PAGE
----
Idaho state parks offer something special
Too challenging? Snow saucers slide pretty good, too, especially when the dunes are wet.
Duners also use their rock skis and beat-up snowboards to ride downhill.
If that’s too much for you, the park also is the scene of large concentrations of waterfowl that migrate through the area. You may get a chance to see mountain bluebirds and swans.
Or, you can plug in and just set up camp and watch the changing winter light on the dunes.
The park is south of Mountain Home, about an hour from Boise.
Enjoying the quiet solitude of an overnight stay in one of the park’s cabins located along the Snake River is what it’s all about in winter, spokeswoman Katherine Pruett said.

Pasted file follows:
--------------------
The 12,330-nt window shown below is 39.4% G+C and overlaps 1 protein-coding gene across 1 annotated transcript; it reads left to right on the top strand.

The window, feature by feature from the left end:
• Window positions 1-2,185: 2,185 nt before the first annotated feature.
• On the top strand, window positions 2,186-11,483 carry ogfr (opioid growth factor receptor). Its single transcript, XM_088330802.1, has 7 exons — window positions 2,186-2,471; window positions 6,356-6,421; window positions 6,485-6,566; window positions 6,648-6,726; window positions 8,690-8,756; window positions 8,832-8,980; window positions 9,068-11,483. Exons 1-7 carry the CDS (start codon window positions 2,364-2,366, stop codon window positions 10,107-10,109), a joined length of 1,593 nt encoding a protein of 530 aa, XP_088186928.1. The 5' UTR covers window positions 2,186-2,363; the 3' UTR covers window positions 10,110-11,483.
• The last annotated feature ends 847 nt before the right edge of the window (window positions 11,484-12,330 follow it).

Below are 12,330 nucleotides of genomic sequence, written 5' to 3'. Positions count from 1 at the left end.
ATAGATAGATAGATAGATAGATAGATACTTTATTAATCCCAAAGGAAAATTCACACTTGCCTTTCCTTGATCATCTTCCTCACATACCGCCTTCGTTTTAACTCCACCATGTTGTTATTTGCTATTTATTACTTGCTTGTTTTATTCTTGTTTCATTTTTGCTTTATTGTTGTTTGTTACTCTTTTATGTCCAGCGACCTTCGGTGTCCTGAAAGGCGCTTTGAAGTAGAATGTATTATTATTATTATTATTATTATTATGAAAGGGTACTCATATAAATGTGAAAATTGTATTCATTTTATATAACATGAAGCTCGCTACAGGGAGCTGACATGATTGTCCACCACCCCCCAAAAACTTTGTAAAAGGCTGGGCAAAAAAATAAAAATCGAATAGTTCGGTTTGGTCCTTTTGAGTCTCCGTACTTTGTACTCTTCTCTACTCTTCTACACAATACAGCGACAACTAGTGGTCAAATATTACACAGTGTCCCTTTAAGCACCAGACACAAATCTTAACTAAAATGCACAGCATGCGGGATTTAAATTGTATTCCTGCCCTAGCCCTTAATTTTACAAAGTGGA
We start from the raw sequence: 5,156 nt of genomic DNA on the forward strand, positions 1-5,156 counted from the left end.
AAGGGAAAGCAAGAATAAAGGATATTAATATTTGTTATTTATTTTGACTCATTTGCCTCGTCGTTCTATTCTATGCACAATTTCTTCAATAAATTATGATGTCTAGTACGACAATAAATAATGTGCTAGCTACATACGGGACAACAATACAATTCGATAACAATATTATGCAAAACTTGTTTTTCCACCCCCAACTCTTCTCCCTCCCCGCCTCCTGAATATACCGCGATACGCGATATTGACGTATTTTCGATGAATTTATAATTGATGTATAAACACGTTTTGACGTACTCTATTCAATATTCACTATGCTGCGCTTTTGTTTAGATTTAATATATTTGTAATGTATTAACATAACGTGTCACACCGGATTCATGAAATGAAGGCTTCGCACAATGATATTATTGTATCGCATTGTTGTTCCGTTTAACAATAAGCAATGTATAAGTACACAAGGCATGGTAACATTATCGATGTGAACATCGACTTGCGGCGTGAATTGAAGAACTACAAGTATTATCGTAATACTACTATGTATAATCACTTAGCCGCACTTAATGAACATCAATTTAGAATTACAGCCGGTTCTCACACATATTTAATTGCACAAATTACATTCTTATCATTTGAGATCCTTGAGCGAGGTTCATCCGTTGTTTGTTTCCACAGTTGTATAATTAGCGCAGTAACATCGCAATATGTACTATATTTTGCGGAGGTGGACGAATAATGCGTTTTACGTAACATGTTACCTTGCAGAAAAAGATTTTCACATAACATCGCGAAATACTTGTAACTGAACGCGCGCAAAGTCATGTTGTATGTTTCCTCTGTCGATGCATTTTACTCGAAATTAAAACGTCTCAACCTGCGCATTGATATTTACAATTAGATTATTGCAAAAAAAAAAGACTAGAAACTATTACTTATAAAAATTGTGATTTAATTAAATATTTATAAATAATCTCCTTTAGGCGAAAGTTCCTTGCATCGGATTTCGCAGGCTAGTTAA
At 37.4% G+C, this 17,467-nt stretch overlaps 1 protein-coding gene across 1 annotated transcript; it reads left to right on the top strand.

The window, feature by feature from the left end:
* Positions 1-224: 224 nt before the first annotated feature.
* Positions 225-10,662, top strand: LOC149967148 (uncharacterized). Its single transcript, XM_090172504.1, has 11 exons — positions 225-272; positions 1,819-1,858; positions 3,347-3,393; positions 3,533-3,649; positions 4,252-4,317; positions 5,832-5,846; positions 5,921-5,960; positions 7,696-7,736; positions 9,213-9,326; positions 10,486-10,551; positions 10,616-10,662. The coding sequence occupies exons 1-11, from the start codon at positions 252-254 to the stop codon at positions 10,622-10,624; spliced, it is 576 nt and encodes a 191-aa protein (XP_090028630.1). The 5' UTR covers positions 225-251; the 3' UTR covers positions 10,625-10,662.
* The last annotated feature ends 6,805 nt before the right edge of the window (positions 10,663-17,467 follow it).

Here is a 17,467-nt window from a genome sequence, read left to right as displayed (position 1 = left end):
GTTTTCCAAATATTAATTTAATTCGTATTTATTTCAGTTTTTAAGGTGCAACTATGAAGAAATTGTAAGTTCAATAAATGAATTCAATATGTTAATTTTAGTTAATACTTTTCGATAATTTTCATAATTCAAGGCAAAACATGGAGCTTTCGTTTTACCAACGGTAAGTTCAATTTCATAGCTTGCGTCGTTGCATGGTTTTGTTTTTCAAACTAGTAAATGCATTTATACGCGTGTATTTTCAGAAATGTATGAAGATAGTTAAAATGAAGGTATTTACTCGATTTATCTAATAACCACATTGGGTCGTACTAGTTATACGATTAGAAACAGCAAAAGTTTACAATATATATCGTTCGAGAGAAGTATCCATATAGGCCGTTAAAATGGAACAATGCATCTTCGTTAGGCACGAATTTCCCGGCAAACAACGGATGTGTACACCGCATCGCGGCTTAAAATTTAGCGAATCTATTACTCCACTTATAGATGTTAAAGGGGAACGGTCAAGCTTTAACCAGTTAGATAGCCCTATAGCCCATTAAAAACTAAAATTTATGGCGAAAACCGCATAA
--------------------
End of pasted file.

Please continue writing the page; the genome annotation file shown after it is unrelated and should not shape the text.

It’s as simple as that. Visitors in winter practically have the state park to themselves. It’s only you and the birds along the Snake River.
Camp cooking? Forget about it. How about pecan crusted Idaho trout at Camela Winery a short stroll away? Have a nice Chardonnay to go with it.
The park is located in Glenns Ferry, just off I-84 about 90 minutes from Boise.
You can travel from the Treasure Valley in about 2 hours and have choices on how to spend the day —ice fishing, snowmobiling, cross-country skiing, winter camping or even staying in a yurt. There’s lots of variety for playing in the snow.
The big thing is ice fishing for perch and trout.
Snowmobilers can reach groomed trails from the park within a 10- to 15-minute drive. The more adventurous even take off across the frozen lake to hit the trails.
Lake Cascade State Park is a few blocks from the city of Cascade for dining, lodging, groceries and fuel, assistant manager Tracy Osborn said.